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Scientific Arabian: Revolutions Then and Now

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al-Jazari's Clock/Wikimedia Commons/Al-Jazari

al-Jazari's Clock/Wikimedia Commons/Al-Jazari

Walking through streets of Cairo, I've rarely heard talk of the unchecked pollution coughed from vehicles exhaust pipes, or of speculation of how many homes could be powered if only the vast deserts surrounding the city planted with solar farms, or of aspirations of sending the first Egyptian to space. No, the primary topics of conversation in the ubiquitous taxi cabs, hookah shops, and the neo-classically styled salons of private homes hasn't changed in the thirty years I've been visiting my birth country - politics, religion and the next meal. To hear talk of science, one needs to press ear to stone.

Not any stone will do. The rock must be old, hewn from millennia-old quarries to lay the foundation of institutes like Baghdad's House of Wisdom and Cairo's House of Knowledge, cornerstones of a golden age of Arab civilization spanning four centuries and reaching from Spain to Persia. If these stones could talk, they'd speak of revolution - not the one sweeping through the Middle East today - but of an intellectual revolution seeded by Greek knowledge and watered by a thirst for an empirical understanding of the world God (in the creationist view of the time) created.

Perhaps the stones would speak of engineers like al-Jazari, who pioneered the camshaft and practical application of automata, or of ibn Sina (Avicenna to the West), whose masterpiece laid the foundation of modern medicine. If we use our eyes and not our ears, perhaps we'd catch a glimpse of ibn al-Haytham, the father of optics and pioneer of the modern scientific method.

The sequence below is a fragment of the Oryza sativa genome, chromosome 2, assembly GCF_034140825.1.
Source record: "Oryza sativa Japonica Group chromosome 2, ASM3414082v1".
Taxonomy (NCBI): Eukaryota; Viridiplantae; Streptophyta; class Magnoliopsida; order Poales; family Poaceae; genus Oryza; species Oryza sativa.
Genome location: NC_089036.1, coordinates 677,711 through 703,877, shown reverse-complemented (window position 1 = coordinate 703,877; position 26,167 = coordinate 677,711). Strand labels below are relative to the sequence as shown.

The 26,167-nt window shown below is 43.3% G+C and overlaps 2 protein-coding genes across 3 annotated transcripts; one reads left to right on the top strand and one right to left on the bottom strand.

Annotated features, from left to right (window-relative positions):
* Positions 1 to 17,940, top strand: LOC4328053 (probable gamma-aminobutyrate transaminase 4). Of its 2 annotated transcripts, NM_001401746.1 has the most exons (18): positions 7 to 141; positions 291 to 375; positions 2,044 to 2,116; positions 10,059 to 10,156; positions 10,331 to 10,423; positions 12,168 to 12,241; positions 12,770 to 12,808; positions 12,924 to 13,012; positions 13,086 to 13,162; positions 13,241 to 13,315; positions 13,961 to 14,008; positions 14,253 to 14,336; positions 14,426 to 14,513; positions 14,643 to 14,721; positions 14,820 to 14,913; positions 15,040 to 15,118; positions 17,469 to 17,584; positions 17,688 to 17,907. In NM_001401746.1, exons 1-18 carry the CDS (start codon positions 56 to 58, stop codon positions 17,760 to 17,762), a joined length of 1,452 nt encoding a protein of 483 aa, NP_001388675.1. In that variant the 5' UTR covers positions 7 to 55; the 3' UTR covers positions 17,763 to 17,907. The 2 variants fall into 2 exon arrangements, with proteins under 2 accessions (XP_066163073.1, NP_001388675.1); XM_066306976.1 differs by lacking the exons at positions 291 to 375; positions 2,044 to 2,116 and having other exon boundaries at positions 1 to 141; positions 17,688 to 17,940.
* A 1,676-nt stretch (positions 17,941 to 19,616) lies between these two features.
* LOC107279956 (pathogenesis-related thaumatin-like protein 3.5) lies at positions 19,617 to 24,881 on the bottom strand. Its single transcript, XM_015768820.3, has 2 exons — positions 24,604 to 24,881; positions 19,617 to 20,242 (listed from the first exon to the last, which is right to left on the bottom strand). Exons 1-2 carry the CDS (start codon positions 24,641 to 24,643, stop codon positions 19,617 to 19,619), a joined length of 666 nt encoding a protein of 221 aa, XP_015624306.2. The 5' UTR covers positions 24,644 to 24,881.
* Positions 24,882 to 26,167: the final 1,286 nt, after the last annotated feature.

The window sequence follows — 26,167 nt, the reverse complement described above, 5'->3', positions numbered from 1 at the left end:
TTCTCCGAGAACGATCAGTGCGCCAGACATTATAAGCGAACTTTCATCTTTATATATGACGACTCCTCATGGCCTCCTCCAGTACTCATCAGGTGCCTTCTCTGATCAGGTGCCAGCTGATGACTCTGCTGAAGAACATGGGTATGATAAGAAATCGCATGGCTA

The spirit of the pursuit of knowledge would flee the Arab world, escaping the destruction of Baghdad's House of Wisdom at the hands of Mongol invaders, but it would survive in the West. Just as Greek knowledge provided the foundation of an Arab scientific revolution, so too would Arab knowledge transferred to Europe lay the groundwork for the Renaissance in which the language of Arab science - al-jebr, kimiya, al-khwarizmi - would become Latinized to algebra, chemistry, and algorithm.

ibn Sina/Wikimedia Commons

ibn Sina/Wikimedia Commons

Today, many critics of Arab society rightfully ask, "what have you done for me lately?" Where are the polymaths, the inventors, the free thinkers of the Arab world? Decades of occupation followed by stifling dictatorships drove many scientists and engineers (including my own father) to Western institutions where they would have the resources to pursue their research. Now it is the Arabic that borrows from English to describe technological advances such as the radio, television, and computers.

There are signs that scientific revolution is following on the heels of political change, the millennia-long dark age is lifting, and the 'baton of enlightenment' is being shared, if not passed, to the Arab world. In Egypt, Dr. Ahmed Zewail's vision of a science city in Egypt is being realized after over a decade of stagnation, and in Saudi Arabia, an oil-rich monarch is once again investing in science in the tradition of Caliphates of the Arab Golden Age. In the series, "Scientific Arabian," we'll take a closer look at the reemergence of science in the Arab world, and the influence the West and the Arab Spring are having upon it.

 

The views expressed are those of the author and are not necessarily those of Scientific American.

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